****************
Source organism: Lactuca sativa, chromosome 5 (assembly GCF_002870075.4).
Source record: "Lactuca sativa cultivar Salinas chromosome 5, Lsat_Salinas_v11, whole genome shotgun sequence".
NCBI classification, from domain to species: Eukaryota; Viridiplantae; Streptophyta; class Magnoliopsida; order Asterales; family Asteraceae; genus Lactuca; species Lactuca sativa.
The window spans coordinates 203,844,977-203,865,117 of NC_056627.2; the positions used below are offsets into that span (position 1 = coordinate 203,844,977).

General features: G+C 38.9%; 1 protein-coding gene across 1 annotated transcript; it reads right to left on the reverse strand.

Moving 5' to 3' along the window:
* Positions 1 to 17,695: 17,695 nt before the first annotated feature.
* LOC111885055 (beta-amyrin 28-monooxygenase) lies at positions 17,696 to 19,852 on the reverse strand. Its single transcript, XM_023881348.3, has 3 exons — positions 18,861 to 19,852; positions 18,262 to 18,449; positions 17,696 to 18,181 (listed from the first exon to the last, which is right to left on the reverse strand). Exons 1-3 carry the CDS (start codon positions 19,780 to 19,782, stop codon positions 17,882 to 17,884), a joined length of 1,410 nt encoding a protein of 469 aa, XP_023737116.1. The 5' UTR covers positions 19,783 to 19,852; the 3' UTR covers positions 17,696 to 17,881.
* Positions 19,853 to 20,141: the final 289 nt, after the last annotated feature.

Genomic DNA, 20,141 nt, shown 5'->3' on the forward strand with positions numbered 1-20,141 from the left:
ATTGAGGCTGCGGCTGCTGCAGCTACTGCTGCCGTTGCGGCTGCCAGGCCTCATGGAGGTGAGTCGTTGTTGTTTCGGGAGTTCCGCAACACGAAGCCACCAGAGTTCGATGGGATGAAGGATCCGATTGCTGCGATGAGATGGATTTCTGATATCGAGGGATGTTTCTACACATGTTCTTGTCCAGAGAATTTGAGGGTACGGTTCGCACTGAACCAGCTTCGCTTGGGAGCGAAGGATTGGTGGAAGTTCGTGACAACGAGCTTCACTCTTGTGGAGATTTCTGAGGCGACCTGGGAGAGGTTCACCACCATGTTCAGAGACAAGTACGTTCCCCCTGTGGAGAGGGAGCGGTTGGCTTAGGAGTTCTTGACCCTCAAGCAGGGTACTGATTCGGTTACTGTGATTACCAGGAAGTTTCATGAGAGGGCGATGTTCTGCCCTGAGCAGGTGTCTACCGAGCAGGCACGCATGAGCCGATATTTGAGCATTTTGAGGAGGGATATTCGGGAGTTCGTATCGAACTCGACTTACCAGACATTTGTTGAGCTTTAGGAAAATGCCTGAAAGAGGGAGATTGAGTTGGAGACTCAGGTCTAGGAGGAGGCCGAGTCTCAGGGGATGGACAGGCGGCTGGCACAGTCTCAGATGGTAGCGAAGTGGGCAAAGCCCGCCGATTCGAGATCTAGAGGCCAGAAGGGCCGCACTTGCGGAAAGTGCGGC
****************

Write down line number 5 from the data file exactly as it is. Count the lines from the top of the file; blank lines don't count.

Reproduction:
General features: G+C 38.9%; 1 protein-coding gene across 1 annotated transcript; it reads right to left on the reverse strand.